Eli mourns two brave sonsThis article appeared in Friday's Jerusalem Post. I have no words.
Maj. Ro'i Klein and Lt. Amihai Merhavia of Battalion 51 used to drive together to their Golani Brigade unit from their respective houses in Eli. On Thursday, they were buried in their West Bank settlement, a day after they and six other soldiers were killed in a battle in the southern Lebanese town of Bint Jbail.
Klein, 31, jumped on a grenade during the course of the battle, giving his life to protect his soldiers.
"First he said the 'Shema' prayer and then he jumped on a grenade. That's why some of the soldiers who were with him survived," said Yechiel Leiter, a resident of Eli.
That commitment to leadership was a major source of the respect in which his soldiers held him.
"The one thing I always heard him described as was 'admired.' He had a very powerful personality and he was so modest, quiet, and gentle," said Natanel Elyashiv, Klein's life-long friend.
Klein is survived by his wife and two sons.
Merhavia, 24, was born in Eli, the second of 10 children. He was described as a serious young man who was constantly asking questions about Israeli society, diplomacy, and way of life.
"Amihai was always looking for answers to questions. He never took things for granted," relayed Leiter. "He was a great man with a baby face who accomplished in a short life what many people don't accomplish in a lifetime."
For both men, their time studying Torah and Judaic texts left great impressions on the rest of their lives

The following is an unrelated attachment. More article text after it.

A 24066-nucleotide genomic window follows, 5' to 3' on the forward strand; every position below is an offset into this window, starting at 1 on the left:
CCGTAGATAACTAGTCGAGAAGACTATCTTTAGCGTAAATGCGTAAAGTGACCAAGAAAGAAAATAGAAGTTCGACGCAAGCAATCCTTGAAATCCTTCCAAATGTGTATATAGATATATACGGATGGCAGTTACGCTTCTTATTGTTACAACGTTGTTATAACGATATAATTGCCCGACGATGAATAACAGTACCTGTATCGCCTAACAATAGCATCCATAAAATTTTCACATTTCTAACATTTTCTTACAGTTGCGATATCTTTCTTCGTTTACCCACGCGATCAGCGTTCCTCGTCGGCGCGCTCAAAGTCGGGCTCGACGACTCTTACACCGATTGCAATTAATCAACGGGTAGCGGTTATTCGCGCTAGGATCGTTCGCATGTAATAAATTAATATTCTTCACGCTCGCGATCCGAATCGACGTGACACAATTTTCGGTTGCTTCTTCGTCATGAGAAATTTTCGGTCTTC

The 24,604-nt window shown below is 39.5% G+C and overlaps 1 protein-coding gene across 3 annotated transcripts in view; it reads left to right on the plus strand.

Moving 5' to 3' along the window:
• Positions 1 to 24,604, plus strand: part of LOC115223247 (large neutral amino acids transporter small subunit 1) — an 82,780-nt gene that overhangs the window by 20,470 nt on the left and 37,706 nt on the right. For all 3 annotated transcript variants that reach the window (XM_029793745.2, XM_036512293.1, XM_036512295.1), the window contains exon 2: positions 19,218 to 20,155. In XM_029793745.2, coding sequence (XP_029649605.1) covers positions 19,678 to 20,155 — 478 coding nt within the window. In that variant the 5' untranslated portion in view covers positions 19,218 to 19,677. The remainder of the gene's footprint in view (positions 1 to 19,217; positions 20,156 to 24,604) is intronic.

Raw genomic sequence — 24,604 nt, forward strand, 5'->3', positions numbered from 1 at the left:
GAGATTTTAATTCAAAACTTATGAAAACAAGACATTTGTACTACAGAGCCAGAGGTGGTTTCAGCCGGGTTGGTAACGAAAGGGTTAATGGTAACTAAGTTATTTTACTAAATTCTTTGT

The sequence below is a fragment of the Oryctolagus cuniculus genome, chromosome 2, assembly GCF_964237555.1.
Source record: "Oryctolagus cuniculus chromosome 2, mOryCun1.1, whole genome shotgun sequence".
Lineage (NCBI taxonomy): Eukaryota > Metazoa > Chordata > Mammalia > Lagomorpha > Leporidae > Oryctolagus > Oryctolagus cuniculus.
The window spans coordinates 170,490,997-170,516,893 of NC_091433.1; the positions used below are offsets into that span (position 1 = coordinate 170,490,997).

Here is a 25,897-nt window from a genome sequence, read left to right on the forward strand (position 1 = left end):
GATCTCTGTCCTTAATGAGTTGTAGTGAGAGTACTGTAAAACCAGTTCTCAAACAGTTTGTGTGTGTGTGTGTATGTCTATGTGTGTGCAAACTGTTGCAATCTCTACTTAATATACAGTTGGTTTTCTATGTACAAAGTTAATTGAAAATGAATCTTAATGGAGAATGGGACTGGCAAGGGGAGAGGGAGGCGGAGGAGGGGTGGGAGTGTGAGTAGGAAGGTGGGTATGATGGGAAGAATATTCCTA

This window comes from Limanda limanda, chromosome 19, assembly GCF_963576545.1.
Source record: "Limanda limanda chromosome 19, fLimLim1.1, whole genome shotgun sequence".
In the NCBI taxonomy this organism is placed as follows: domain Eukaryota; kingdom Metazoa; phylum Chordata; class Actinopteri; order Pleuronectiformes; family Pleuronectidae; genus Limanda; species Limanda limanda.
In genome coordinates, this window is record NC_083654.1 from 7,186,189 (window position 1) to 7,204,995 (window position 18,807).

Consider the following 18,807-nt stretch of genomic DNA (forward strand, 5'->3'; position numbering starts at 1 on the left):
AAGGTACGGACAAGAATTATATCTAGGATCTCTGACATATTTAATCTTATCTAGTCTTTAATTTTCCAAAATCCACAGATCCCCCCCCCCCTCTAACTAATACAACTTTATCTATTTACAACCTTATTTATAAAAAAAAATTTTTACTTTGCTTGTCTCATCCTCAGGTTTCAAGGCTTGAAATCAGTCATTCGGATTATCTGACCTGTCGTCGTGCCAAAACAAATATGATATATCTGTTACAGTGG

Both men had their qualms about how the army was used by the government.
About a year ago, at the beginning of his service, Merhavia wrote a letter to the chief of General Staff in which he questioned the wisdom and legitimacy of using the army to remove Jews from Gush Katif. The chief of General Staff responded by issuing an order for Merhavia to be removed from his position as an officer.
"The top officers in Golani were very against [the order] and fought on his behalf. After six months of suspension, he was allowed back," recalled Leiter. "He was loved by his soldiers and he fought so hard to get back into his position because he felt his service was part of his Zionist and ideological duties."
Klein was dissatisfied with how the army dealt with the pullout from Lebanon in 2000. He was part of the last unit to leave.
"After the last soldier was photographed and the army said it was out of Lebanon, Ro'i and his unit were still there doing a stakeout," said Elyashiv.
After a few hours, the army remembered that Klein and his unit were still deep in Lebanon. Klein "thought it was very irresponsible."
"He was distressed about how they left Lebanon. This is particularly sad because Ro'i personally paid the price," said Elyashiv.
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